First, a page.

(Black & Wiliam, 1998). Games also are built with clear goals and provide immediate feedback (Dickey, 2005). This allows players to change their game play in order to improve their performance and reach their goals. The idea of immediate feedback is also prominent in good formative assessment processes. Students will improve their work when given constructive feedback.
(Gee 2003. Spires 2008) GAMES frequently cited as an important mechanisms in teaching because they can accommodate a wide variety of learning style within a complex decision making context (Squirre 2006). The skills and context of many games take advantage of technology that is familiar to students and use relevant situation.
(Cf. Klopfer et al., 2011) Game design needs to adapt to different target groups, contexts, etc. (Adams, 2010). This in particular applies to the context of educational games. There is a vital need for tailoring learning offers (i.e. educational games) to learners’ needs, capabilities and according to learning targets. Intelligent adaptive game mechanisms generally reflect this need. To a certain degree, this also applies to the patterns Level or Score. This way, the pattern approach reflects varying target groups or contexts. A more specific analysis, e.g. the extent to which individual patterns reflect learners’ needs or capabilities, is needed. Though future research needs to verify the effectiveness of mobile learning games and to corroborate their educational value in order to motivate students to use such tools for teaching. Otherwise, the educational system may run the risk of disengaging future learners.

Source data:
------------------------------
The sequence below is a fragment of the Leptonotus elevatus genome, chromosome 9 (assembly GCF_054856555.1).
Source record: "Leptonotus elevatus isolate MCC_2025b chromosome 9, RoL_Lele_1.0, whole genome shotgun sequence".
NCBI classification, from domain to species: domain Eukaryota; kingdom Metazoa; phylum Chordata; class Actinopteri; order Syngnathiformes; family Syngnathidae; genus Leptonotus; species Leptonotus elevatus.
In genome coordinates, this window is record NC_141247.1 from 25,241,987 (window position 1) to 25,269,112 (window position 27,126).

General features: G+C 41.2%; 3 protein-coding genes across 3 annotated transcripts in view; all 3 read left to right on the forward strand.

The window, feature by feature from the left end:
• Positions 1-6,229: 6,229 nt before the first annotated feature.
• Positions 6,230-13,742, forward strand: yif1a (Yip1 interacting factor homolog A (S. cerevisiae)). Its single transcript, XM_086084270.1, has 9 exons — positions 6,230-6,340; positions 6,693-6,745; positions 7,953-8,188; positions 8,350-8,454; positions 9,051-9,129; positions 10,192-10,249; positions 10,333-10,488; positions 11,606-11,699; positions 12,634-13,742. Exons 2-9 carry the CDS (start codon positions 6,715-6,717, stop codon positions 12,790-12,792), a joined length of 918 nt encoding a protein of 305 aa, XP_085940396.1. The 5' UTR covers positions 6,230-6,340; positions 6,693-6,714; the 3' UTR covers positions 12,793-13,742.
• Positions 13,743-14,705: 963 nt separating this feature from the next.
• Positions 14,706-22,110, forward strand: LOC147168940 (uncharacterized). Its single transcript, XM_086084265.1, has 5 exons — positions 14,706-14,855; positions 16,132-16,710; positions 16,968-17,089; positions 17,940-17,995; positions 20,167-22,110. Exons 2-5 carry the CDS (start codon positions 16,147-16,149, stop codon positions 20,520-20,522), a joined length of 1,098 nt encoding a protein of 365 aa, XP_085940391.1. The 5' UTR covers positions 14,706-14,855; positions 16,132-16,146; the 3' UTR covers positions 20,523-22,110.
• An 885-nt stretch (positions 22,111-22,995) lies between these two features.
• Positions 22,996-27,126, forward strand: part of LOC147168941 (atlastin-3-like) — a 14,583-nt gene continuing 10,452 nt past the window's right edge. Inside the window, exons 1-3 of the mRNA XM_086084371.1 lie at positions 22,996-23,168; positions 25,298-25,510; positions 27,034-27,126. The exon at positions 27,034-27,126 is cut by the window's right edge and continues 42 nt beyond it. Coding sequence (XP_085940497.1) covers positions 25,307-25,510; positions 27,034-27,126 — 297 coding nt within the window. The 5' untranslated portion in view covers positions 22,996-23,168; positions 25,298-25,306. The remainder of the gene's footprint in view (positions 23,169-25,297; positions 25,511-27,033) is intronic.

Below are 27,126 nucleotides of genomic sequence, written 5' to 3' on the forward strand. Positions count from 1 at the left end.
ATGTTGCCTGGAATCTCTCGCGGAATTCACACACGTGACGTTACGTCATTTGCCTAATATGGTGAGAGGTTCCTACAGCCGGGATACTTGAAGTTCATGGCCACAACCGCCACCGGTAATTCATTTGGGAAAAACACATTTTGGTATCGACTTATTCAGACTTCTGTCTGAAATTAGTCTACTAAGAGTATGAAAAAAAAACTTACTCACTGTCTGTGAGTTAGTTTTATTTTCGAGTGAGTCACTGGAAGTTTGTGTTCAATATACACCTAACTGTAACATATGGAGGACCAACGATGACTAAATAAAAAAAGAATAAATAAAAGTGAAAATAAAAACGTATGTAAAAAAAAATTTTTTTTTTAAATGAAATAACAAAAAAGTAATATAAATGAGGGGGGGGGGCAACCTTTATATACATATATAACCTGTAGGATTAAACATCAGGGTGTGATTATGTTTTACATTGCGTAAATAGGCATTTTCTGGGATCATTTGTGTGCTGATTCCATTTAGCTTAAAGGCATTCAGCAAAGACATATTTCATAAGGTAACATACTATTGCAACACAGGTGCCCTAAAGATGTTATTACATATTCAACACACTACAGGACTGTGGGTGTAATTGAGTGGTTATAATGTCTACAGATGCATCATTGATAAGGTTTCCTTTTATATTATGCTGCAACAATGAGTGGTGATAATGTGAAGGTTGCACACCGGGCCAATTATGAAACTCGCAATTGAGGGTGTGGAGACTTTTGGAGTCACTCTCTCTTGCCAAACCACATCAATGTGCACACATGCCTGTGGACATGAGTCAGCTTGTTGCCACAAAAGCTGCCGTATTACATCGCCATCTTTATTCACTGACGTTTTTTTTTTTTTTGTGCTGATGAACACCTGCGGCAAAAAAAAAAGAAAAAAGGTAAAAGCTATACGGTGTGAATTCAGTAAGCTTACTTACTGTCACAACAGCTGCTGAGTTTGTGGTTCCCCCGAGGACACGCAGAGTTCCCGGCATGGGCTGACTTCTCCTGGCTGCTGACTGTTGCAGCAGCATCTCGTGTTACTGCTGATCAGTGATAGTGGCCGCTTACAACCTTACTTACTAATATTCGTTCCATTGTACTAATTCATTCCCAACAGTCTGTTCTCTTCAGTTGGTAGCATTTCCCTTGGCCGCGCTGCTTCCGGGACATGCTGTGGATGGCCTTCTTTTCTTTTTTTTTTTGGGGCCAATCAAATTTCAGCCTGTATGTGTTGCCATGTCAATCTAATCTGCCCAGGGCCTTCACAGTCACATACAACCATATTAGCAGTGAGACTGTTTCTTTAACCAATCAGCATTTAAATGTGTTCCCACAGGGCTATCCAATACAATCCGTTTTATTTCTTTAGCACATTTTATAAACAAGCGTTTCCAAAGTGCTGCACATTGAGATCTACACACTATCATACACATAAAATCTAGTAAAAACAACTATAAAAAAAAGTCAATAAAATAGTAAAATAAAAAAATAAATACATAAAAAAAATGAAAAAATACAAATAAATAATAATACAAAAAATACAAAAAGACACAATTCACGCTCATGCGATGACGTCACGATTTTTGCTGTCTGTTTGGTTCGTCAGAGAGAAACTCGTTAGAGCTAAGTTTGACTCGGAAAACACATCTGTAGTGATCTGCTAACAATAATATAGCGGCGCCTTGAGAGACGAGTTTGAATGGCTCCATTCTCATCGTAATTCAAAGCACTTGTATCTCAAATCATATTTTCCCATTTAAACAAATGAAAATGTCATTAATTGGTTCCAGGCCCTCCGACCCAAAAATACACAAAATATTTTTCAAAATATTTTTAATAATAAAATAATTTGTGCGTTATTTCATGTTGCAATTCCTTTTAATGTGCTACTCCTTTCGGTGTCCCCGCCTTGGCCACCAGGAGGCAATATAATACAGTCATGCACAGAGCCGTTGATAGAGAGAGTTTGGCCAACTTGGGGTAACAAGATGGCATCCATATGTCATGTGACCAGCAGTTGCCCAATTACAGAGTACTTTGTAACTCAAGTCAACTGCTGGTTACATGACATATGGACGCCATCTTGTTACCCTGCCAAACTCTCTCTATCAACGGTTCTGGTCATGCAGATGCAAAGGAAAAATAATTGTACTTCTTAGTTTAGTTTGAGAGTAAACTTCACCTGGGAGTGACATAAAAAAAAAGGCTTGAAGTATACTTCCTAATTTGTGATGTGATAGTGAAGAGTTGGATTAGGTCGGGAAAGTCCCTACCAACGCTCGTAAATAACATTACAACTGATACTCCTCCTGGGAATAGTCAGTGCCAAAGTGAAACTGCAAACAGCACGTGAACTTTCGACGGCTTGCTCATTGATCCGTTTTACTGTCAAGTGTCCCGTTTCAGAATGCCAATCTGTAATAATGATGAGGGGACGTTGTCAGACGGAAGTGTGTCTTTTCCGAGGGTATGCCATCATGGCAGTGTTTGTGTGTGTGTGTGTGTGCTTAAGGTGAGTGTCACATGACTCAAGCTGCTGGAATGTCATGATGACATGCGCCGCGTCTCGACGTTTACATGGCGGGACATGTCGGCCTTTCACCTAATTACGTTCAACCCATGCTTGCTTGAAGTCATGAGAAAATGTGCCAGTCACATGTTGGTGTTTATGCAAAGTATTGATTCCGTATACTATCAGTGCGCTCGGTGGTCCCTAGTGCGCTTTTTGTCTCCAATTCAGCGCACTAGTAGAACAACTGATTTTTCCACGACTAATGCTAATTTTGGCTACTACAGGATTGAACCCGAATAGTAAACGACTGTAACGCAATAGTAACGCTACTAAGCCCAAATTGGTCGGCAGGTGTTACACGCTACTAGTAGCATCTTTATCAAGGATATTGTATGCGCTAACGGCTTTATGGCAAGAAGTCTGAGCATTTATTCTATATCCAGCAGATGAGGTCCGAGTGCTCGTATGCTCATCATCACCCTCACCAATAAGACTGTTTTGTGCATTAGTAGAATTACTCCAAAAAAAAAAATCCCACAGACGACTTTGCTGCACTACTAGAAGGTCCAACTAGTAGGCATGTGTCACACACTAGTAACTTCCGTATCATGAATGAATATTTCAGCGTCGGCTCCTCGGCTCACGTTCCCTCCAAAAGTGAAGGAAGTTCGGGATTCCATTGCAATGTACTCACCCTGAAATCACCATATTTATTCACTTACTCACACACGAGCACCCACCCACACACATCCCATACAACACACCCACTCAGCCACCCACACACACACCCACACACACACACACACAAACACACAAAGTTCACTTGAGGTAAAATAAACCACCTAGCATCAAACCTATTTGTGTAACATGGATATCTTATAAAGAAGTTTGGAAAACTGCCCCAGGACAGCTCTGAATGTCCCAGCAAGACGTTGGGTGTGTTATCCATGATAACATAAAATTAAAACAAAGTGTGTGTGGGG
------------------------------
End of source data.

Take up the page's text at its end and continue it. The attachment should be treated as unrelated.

(Wang et al., 2008) There are a number of mobile game-based learning projects that have already tested and evaluated the effects of mobile games on students’ learning. Only few trace their findings back to individual game mechanisms or patterns in order to better understand why a game is successful. Instead, reports often reason effects with the use of the game itself, e.g. “students found the use of Lecture Quiz engaging, they perceived they learn more using such games.